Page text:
Is there any payment system in Thailand that can be used instead of cash payments?

There is AliPay in China, Sberbank in Russia; Visa and Mastercard are accepted almost worldwide, but I couldn't find such a wide-acceptable payment system in Thailand.

About Visa/MasterCard/Union/...: a lot of shops, gas stations, restaurants, pharmacies, hotels, etc. don't accept any card at all — they just ignore all known types of cards. 7-Eleven shops accept cards only when the total is greater than 600฿, thanks gods there is FamilyMart (no restrictions, and a lot of tiny shops).

I saw True Wallet, but it is only for Thai-citizens (there are no other versions of the app excepting Thai-language version). And it doesn't look so popular (maybe I am wrong).

But the whole world is moving towards e-money. So, does anybody know how to stop using cash in Thailand?

  • 4
    You are searching for a solution, where no problem exists. Use cash! Self-sufficient, quick, anonymous, no artificial limits, overview about spent amount, doesn’t need a phone, internet, electricity or reputation. And if that doesn‘t work for some reason (hotels?), debit- or creditcard, which is practically waterproof, slim and largely standardized. – Peter Nov 30 at 23:39
  • @Peter, thank you, but your comment is off topic here, because the question is about alternatives, and not about advantages of cash payments. This branch of a discussion will lead us to endless fighting. And I just want to know how I can stop using papers and metal pieces for payments (it is 21 century here) – maxkoryukov Dec 1 at 14:14

If you mean a cashless payment system I saw a lot of people in Thailand use LinePay (with Line application), Paypal and a Samsung app with NFC. But sure applications and cashless systems are not really famous and used like China, Korea, and Japan.

There are several. LinePay, Lazada Wallet, RabbitCard, Paypal, PaysBuy (bought out by Omise ???), BluePay, Mpay. You already mentioned TrueWallet. You want official links? How about the Bank of Thailand (pdf version; 20% English but with logos)

Most banks have some sort of method where bills can be paid directly via online banking. Some banks you can actually initiate and/or collect WesternUnion incoming transfers via online banking. You can pay most people via direct bank transfer either online or via cash deposit machine (CDM).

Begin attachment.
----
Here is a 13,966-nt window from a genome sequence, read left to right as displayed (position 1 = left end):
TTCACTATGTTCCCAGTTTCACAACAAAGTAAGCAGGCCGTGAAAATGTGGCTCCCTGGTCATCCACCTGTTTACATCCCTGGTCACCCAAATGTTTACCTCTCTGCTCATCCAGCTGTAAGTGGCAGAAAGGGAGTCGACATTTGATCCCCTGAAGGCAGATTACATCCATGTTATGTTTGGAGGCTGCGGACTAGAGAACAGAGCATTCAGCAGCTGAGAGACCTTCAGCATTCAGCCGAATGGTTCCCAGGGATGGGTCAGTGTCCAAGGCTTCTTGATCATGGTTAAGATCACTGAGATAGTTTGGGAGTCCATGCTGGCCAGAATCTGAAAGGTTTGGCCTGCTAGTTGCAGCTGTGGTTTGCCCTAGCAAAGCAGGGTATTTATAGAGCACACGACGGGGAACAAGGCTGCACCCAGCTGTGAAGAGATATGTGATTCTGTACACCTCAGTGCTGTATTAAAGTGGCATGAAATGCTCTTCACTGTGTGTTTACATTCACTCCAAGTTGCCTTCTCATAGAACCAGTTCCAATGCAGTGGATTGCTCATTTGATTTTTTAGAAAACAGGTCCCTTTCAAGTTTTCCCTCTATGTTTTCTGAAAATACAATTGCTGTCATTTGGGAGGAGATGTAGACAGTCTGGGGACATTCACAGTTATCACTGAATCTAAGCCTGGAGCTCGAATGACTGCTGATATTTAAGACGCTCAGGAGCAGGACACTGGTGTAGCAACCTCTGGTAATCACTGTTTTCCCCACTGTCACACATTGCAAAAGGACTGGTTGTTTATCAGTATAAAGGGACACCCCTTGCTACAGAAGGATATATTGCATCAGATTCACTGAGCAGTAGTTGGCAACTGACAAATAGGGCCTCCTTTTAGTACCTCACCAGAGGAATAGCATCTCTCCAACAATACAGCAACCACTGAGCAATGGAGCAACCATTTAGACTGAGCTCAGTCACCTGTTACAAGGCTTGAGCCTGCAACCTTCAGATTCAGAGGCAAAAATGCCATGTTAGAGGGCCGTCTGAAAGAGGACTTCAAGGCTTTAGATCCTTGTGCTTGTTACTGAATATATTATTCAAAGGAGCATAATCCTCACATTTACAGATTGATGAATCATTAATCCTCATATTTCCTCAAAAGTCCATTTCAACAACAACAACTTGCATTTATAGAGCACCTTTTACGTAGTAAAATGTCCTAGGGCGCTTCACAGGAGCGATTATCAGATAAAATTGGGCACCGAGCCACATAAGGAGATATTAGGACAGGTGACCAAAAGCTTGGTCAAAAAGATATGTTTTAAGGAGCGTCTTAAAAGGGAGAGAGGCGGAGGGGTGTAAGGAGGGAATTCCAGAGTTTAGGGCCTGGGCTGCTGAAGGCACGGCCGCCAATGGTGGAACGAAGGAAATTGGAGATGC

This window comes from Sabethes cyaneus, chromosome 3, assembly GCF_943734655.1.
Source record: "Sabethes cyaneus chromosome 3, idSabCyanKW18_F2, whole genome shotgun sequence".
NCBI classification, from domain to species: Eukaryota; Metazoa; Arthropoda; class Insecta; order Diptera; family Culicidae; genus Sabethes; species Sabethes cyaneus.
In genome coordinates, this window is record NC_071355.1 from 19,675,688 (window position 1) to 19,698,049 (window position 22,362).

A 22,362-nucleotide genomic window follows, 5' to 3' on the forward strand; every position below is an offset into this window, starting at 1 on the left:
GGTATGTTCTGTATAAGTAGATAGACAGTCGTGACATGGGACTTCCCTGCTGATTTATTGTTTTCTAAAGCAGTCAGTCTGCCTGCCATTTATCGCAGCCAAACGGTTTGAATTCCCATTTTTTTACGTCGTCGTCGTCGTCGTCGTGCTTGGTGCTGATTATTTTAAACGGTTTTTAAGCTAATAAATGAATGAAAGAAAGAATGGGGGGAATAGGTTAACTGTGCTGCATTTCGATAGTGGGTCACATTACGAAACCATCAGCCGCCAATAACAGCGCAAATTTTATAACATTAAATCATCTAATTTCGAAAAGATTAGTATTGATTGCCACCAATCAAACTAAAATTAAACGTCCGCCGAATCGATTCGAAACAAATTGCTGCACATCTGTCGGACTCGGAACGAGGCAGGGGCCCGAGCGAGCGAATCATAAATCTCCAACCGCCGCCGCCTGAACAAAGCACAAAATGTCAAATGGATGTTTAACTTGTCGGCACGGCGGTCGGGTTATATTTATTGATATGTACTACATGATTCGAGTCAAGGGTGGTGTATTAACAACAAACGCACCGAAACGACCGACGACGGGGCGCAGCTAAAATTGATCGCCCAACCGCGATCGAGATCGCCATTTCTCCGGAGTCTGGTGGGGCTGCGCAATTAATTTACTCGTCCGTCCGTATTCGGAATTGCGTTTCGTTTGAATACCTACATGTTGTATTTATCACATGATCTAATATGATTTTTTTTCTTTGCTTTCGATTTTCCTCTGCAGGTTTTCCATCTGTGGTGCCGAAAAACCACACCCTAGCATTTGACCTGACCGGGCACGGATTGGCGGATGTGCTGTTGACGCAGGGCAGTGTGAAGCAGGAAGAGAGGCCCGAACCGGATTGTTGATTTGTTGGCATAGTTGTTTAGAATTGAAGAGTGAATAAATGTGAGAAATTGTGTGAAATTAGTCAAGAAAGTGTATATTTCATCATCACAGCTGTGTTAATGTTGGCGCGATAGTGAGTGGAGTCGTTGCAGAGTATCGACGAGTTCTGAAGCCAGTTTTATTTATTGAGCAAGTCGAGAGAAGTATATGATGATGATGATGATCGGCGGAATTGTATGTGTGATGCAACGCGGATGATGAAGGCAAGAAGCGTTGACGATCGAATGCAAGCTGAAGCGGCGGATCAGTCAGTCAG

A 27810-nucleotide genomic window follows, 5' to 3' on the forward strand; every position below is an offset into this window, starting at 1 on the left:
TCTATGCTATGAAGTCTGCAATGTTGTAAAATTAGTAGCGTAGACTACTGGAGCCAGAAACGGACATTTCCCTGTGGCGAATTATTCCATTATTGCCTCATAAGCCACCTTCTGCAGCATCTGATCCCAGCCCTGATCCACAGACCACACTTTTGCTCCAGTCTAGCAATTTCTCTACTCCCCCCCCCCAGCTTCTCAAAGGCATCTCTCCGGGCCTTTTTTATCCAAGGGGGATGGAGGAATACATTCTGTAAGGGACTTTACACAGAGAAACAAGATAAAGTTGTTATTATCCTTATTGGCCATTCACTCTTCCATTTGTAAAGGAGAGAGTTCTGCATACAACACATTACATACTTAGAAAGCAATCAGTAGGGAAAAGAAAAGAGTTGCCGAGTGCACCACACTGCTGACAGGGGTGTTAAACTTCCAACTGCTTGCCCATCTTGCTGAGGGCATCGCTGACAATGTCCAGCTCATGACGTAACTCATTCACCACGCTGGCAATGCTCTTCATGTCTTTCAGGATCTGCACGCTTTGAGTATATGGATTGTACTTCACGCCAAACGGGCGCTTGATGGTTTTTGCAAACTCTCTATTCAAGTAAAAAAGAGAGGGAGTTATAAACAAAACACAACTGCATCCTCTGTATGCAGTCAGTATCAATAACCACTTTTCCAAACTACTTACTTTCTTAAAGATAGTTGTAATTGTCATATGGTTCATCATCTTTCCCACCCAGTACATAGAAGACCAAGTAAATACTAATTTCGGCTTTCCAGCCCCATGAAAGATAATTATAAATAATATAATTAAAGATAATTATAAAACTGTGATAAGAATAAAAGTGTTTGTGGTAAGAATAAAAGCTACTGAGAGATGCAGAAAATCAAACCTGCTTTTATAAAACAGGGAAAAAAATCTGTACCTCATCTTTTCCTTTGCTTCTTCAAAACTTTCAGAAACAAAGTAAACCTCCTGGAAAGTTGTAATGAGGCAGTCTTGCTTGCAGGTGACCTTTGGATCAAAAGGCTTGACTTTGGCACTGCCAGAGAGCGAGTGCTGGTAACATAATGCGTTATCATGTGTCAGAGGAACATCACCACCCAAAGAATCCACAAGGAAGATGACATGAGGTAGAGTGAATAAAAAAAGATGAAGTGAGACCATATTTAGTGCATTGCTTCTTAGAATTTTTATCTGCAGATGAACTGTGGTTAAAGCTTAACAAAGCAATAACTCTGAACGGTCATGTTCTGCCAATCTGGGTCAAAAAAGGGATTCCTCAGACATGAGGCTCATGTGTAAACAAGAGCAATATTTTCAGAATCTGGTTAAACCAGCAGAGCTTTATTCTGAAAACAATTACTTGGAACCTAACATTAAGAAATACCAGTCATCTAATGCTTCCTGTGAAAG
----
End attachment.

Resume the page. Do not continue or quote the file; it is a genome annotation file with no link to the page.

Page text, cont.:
Technically PromptPay is connected to your bank account (and a Thai mobile #). And currently you can transfer up to 50k baht to different banks instantly FREE via mobile/online banking (maybe a limit of 5 or 10 interbank transfers per month) same-bank transfers are normally free "unlimited" online also. But a CDM or ATM machine may have a charge for receiving accounts that are opened in a different region (province) than the origin of the transfer.

Tesco, Big C, 7-eleven, ThaiPost have ability to pay bills, but I think you must pay in cash in most cases. Orange Machines (in front of most 7-elevens and convenience stores) can also be used to pay certain bills.

Plus a lot of mom/pop shops can be used to topup or pay a bill....usually mobile sim topups.

Visa/Mastercard are accepted in most larger companies/chain stores. Technically Visa/MC are credit or debit (which is usually attached to a bank account). Don't you also have to topup AliPay, Sberbank, etc with cash before you can start using it?

At the core of this question, there is a need to exchange the money into THB before it can be used in Thailand. So you do end up interfacing with a bank at some point, even if the exchange is automated (like at the ATM or a Visa/MC payment). Cash is still king in this part of the world. Just like computers were supposed to make things paperless, but it produced more paper; it is similar with money. Money has been electronic for quite some time now....but there will still be a need for cash. Central banks already have a lot of trust.

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